A squint (or strabismus) is a misalignment of the visual axis of the eyes.
- Superior Rectus: Abduction and elevation
- Lateral Rectus: Abduction
- Inferior Rectus Abduction and depression
- Inferior Oblique: Adduction and elevation
- Medial Rectus: Adduction
- Superior Oblique: Adduction and depression
Describing a Squint
- Manifest Squint: Present all the time and is referred to as a “tropia”
- Latent Squint: On present on dissociation of the eyes and is referred to as a “phoria”
Direction of deviation
- Exotropia: Divergent squint (affected eye looks outwards)
- Esotropia: Convergent squint (affected eye looks inwards)
- Hypertropia: Upwards vertical squint (affected eye looks up)
- Hypotropia: Downwards vertical squint (affected eye looks down)
A squint can be classified as Paralytic or Non-Paralytic.
Paralytic squints are due to paralysis of one or more of the extra-ocular muscles. The angle of deviation varies according to the direction of gaze, and the squint is greatest when looking in the direction of the action of the paralysed muscle.
- Blowout fracture
- Aneurysm of the Posterior Communicating Artery (affects CN III)
- Cavernous Sinus Thrombosis
- Acoustic Neuroma (benign tumour of the Schwann Cells of the Vestibulocochlear Nerve
Raised Intracranial Pressure
In a non-paralytic squint there is full ocular movement, hence the angle of deviation is the same in all directions.
- High refractive error
- Visual Acuity: In children squinting affects normal visual development because the visual cortex receives a misaligned image from one eye. This causes it to suppress the visual information from the affected eye, leading to a reduction in the visual acuity known as Amblyopia. This can be corrected, but only before the age of seven.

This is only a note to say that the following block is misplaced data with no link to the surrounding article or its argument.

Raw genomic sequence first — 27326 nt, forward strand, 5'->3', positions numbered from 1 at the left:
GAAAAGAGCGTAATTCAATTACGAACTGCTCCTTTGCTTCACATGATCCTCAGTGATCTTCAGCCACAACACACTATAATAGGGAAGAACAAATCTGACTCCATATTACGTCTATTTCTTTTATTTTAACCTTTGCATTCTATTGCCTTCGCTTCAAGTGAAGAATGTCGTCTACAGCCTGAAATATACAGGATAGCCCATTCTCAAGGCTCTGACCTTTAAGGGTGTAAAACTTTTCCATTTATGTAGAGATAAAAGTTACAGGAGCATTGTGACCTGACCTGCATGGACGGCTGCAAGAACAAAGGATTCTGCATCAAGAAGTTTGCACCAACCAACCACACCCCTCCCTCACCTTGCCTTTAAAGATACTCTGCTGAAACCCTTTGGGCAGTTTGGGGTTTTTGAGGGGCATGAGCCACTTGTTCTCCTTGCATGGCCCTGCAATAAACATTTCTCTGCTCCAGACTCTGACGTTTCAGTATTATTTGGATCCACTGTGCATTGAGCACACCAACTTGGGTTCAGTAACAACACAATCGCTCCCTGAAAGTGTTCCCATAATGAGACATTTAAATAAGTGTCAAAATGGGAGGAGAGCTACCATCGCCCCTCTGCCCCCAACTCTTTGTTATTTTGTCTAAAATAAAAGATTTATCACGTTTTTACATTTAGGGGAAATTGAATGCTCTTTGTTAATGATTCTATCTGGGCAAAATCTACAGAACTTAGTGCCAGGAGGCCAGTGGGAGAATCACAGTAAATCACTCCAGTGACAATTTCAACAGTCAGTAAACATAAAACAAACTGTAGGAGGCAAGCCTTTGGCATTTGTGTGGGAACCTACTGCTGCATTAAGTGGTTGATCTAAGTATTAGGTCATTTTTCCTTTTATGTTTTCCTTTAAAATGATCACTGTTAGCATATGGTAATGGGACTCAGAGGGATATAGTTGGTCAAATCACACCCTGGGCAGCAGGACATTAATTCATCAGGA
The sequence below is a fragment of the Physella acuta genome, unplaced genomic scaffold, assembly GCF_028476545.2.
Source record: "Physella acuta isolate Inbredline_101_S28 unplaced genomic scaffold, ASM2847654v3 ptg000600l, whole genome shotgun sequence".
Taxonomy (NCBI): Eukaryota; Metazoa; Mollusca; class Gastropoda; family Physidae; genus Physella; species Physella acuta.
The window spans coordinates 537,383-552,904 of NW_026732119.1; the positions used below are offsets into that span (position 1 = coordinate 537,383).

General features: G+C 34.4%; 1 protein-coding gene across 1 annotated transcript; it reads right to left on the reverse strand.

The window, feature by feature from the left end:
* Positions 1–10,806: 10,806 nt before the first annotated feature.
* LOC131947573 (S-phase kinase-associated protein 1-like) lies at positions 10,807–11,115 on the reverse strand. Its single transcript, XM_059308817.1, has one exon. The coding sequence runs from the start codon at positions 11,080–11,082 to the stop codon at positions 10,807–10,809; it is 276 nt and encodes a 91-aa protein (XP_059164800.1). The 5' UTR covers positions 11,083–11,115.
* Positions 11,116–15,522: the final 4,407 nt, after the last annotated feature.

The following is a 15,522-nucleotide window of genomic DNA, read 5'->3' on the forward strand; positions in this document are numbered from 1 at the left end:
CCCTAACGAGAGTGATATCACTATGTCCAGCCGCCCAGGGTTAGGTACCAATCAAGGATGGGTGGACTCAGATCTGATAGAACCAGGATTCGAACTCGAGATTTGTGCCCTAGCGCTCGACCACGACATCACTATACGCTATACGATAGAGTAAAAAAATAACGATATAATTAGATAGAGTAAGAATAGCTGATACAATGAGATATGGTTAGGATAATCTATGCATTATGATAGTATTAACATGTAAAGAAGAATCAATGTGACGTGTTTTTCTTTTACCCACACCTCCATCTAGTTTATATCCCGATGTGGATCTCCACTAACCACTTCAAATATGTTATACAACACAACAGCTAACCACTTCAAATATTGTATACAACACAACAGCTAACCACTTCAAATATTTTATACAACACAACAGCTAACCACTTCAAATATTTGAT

- Alignment of the visual axes: Use a pen torch to assess the corneal reflections. There will be deviation in a squinting eye
- Cover the squinting eye. The unaffected eye will not deviate
- Cover the unaffected eye. The squinting eye will move to take up fixation
- Since eye movements are equal and opposite then as the squint moves to take up fixation, the unaffected eye also moves.
- Remove the cover from the unaffected eye. The unaffected eye will resume fixation and the squint will return to it’s original position.
- Alternate Cover Test: Move the cover rapidly between the two eyes. This dissociates the eyes and will show if there is a latent squint.
- Assess ocular movements to determine if there is a paralytic squint.
- Fundoscopy: assess for cataracts, retinoblastoma, or papilloedema suggesting a raised intracranial pressure
- Determine any refractive error
- Correct any refractive errors with glasses
- Use an eye patch in children with amblyopia to stimulate the visual acuity in the amblyopic eye. The eye patch should be worn around 6 hours a day.
- If it is a paralytic squint consider surgery (muscles are weakened by recessing them, and strengthened by shortening them)
- Use prisms for any diplopia secondary to the squint